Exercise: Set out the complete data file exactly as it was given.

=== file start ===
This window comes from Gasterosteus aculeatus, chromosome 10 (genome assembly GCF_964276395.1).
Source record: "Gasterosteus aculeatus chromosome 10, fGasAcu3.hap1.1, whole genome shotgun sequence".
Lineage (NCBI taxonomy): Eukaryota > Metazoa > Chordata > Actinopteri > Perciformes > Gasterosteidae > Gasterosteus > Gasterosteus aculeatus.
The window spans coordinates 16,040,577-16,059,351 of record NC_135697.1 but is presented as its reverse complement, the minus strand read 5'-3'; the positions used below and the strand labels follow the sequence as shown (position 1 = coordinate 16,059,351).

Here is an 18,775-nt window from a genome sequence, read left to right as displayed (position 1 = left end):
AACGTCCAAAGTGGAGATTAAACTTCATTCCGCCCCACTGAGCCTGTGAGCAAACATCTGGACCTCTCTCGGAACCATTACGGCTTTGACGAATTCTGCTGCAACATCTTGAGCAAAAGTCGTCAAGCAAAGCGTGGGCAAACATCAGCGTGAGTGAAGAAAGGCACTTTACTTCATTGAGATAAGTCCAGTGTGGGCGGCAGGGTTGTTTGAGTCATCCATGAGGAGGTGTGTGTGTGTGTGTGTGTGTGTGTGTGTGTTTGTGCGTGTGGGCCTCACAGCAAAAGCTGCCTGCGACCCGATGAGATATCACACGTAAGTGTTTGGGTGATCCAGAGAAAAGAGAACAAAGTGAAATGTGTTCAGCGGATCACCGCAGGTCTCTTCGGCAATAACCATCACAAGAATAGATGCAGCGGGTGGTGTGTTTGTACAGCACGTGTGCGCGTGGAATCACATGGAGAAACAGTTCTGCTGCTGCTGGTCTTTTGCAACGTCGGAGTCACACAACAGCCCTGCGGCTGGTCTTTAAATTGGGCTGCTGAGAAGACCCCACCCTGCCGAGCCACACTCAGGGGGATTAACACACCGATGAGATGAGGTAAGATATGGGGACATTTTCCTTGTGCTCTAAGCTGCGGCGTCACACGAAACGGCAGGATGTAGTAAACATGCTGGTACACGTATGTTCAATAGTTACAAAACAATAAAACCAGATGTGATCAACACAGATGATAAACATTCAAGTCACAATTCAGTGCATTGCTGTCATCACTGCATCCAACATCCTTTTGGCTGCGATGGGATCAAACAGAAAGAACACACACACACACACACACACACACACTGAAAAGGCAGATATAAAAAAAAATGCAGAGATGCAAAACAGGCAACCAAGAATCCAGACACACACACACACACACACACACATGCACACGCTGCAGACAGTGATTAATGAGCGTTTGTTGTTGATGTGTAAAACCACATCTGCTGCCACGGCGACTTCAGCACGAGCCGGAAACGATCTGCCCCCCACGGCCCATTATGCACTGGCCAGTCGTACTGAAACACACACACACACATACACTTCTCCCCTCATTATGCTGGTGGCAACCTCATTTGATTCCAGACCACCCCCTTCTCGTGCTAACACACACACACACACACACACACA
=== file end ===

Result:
This window comes from Gasterosteus aculeatus, chromosome 10 (genome assembly GCF_964276395.1).
Source record: "Gasterosteus aculeatus chromosome 10, fGasAcu3.hap1.1, whole genome shotgun sequence".
Lineage (NCBI taxonomy): Eukaryota > Metazoa > Chordata > Actinopteri > Perciformes > Gasterosteidae > Gasterosteus > Gasterosteus aculeatus.
The window spans coordinates 16,040,577-16,059,351 of record NC_135697.1 but is presented as its reverse complement, the minus strand read 5'-3'; the positions used below and the strand labels follow the sequence as shown (position 1 = coordinate 16,059,351).

Here is an 18,775-nt window from a genome sequence, read left to right as displayed (position 1 = left end):
AACGTCCAAAGTGGAGATTAAACTTCATTCCGCCCCACTGAGCCTGTGAGCAAACATCTGGACCTCTCTCGGAACCATTACGGCTTTGACGAATTCTGCTGCAACATCTTGAGCAAAAGTCGTCAAGCAAAGCGTGGGCAAACATCAGCGTGAGTGAAGAAAGGCACTTTACTTCATTGAGATAAGTCCAGTGTGGGCGGCAGGGTTGTTTGAGTCATCCATGAGGAGGTGTGTGTGTGTGTGTGTGTGTGTGTGTGTGTTTGTGCGTGTGGGCCTCACAGCAAAAGCTGCCTGCGACCCGATGAGATATCACACGTAAGTGTTTGGGTGATCCAGAGAAAAGAGAACAAAGTGAAATGTGTTCAGCGGATCACCGCAGGTCTCTTCGGCAATAACCATCACAAGAATAGATGCAGCGGGTGGTGTGTTTGTACAGCACGTGTGCGCGTGGAATCACATGGAGAAACAGTTCTGCTGCTGCTGGTCTTTTGCAACGTCGGAGTCACACAACAGCCCTGCGGCTGGTCTTTAAATTGGGCTGCTGAGAAGACCCCACCCTGCCGAGCCACACTCAGGGGGATTAACACACCGATGAGATGAGGTAAGATATGGGGACATTTTCCTTGTGCTCTAAGCTGCGGCGTCACACGAAACGGCAGGATGTAGTAAACATGCTGGTACACGTATGTTCAATAGTTACAAAACAATAAAACCAGATGTGATCAACACAGATGATAAACATTCAAGTCACAATTCAGTGCATTGCTGTCATCACTGCATCCAACATCCTTTTGGCTGCGATGGGATCAAACAGAAAGAACACACACACACACACACACACACACACTGAAAAGGCAGATATAAAAAAAAATGCAGAGATGCAAAACAGGCAACCAAGAATCCAGACACACACACACACACACACACACATGCACACGCTGCAGACAGTGATTAATGAGCGTTTGTTGTTGATGTGTAAAACCACATCTGCTGCCACGGCGACTTCAGCACGAGCCGGAAACGATCTGCCCCCCACGGCCCATTATGCACTGGCCAGTCGTACTGAAACACACACACACACATACACTTCTCCCCTCATTATGCTGGTGGCAACCTCATTTGATTCCAGACCACCCCCTTCTCGTGCTAACACACACACACACACACACACACA